"Dickie helped me understand some of what Charlie Parker was doing on the alto sax and taught me a few of Parker's licks, which I still use when playing or writing. I had my baritone sax with me and we jammed a lot ... It's memories like these that I think about, blocking out the evil turn his life took later on with drug addiction. ...

I think another possible reason for Dickie's crash is that he, like Chet Baker, started off so Chet Baker and Dick Twardzikpositively, discovering and developing his talents that brought him innocent pleasure and seemed to impress those who heard him play. ... As their popularity grew, they inevitably began to associate with other players who were into heavy drugs, and the hoard of hangers-on and dealers who are habitually drawn to new stars soon began to swarm around. Then there came the pressure of having their work get reviewed, in many (if not most) cases by people who were unable to understand the music and incapable of evaluating it. I can’t cite any specific reviews that Dickie got, but I do know that his extremely inventive style was often subject to editorial assassination, or at least to gross misinterpretation". (Click here for the full JazzWax article).

 

Chet Baker and Dick Twardzik

 

 

 

 

 

Listen to Dick Twardzik and Chet Baker playing Sad Walk in 1955.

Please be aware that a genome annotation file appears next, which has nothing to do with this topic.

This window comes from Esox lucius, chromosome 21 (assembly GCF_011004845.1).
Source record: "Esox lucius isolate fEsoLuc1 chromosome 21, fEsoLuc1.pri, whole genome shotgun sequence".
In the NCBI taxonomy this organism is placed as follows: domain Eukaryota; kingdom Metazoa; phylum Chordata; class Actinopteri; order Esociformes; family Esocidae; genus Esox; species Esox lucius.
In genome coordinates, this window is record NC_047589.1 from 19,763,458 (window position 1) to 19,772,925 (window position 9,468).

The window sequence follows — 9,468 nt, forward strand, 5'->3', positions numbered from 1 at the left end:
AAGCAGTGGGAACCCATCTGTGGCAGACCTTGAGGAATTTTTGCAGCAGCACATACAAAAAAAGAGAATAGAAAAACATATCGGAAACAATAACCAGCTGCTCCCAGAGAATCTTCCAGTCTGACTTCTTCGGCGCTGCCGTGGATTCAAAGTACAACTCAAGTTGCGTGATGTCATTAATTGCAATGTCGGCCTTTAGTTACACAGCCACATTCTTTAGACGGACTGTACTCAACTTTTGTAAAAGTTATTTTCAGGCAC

Jason Ankany in allmusic.com writes: ' ... When (Chet) Baker proposed an extended European tour to commence in the summer of 1955, his sidemen balked -- one by one they quit, but on his way out, Freeman recommended Twardzik as his replacement. Baker agreed, adding him to a revamped lineup that also included drummer (Peter) Littman and bassist Jimmy Bond. The drummer also suffered from heroin addiction, however, and Twardzik's's habit only intensified as a result. He overdosed regularly, at least once on-stage, but nevertheless pulled himself together for an exemplary October 11 date at Paris' Studio Pathé-Magellan, later released by Barclay Records as Chet In Paris. Three days later, the quartet returned to cut the World Pacific release Chet Baker In Europe, which proved Twardzik's' final studio session. A Stuttgart appearance alongside Swedish baritone saxophonist Lars Gullin followed, and on October 20 Twardzik made his final live appearance at Paris' Club Tabu. When the pianist failed to show up for rehearsal the next day, Baker sent Littman to check their hotel -- the drummer found Twardzik dead in his room, the needle still in his arm.....'.

 

Listen to Rondette and other tracks from the album Chet Baker In Paris.

 

 

 

In the liner notes for the album Chet And Dick - The Chet Baker-Dick Twardzik Quartet, covering the 1955 tour where the recordings were made at the Pathe-Magellan Studio in Paris on October 11th and 14th, 1955, we read: 'When they started their European tour together, Dick Twardzik was 24, Jimmy Bond was 22, Peter Littman only 20, and the leader, Chet Baker, just 25 .....'

Part 4 of Jez Nelson's introduction to Dick Twardzik (unfortunately Part 3 does not seem to be available).

 

 

 

In his article, Jason Ankeny points out: ' ... there is much speculation that he (Chet Baker) was with the pianist at the time of his overdose and fled the hotel room in fear -- given the mysteries still swirling about Baker's own death in 1988, it's unlikely the official chronology of Twardzik's final hours will ever be known. (Click here for the full article).

 

Dick Twardzik with Chet Baker

Dick Twardzik with Chet Baker